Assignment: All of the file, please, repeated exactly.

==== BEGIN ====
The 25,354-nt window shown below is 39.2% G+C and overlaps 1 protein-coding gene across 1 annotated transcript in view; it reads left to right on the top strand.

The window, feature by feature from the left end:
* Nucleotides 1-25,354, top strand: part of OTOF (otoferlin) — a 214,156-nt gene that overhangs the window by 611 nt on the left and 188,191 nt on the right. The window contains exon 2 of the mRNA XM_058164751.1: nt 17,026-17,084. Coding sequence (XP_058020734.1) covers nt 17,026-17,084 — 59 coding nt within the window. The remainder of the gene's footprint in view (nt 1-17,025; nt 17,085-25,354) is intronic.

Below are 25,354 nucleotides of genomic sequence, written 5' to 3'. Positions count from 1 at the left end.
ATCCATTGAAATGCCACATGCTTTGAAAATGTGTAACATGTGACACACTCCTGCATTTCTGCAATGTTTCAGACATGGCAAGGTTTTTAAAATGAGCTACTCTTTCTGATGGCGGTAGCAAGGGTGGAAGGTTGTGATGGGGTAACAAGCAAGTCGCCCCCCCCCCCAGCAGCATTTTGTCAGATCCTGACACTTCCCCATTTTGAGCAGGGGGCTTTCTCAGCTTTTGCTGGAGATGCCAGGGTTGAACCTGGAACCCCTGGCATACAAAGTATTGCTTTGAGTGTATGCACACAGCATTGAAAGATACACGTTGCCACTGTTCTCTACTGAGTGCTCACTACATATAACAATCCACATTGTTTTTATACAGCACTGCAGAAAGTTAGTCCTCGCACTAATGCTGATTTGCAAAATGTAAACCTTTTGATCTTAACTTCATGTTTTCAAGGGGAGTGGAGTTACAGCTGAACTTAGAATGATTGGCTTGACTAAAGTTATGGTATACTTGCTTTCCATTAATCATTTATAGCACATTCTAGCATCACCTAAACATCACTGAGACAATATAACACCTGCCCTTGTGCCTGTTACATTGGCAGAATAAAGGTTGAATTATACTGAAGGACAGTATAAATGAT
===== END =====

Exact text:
The 25,354-nt window shown below is 39.2% G+C and overlaps 1 protein-coding gene across 1 annotated transcript in view; it reads left to right on the top strand.

The window, feature by feature from the left end:
* Nucleotides 1-25,354, top strand: part of OTOF (otoferlin) — a 214,156-nt gene that overhangs the window by 611 nt on the left and 188,191 nt on the right. The window contains exon 2 of the mRNA XM_058164751.1: nt 17,026-17,084. Coding sequence (XP_058020734.1) covers nt 17,026-17,084 — 59 coding nt within the window. The remainder of the gene's footprint in view (nt 1-17,025; nt 17,085-25,354) is intronic.

Below are 25,354 nucleotides of genomic sequence, written 5' to 3'. Positions count from 1 at the left end.
ATCCATTGAAATGCCACATGCTTTGAAAATGTGTAACATGTGACACACTCCTGCATTTCTGCAATGTTTCAGACATGGCAAGGTTTTTAAAATGAGCTACTCTTTCTGATGGCGGTAGCAAGGGTGGAAGGTTGTGATGGGGTAACAAGCAAGTCGCCCCCCCCCCCAGCAGCATTTTGTCAGATCCTGACACTTCCCCATTTTGAGCAGGGGGCTTTCTCAGCTTTTGCTGGAGATGCCAGGGTTGAACCTGGAACCCCTGGCATACAAAGTATTGCTTTGAGTGTATGCACACAGCATTGAAAGATACACGTTGCCACTGTTCTCTACTGAGTGCTCACTACATATAACAATCCACATTGTTTTTATACAGCACTGCAGAAAGTTAGTCCTCGCACTAATGCTGATTTGCAAAATGTAAACCTTTTGATCTTAACTTCATGTTTTCAAGGGGAGTGGAGTTACAGCTGAACTTAGAATGATTGGCTTGACTAAAGTTATGGTATACTTGCTTTCCATTAATCATTTATAGCACATTCTAGCATCACCTAAACATCACTGAGACAATATAACACCTGCCCTTGTGCCTGTTACATTGGCAGAATAAAGGTTGAATTATACTGAAGGACAGTATAAATGAT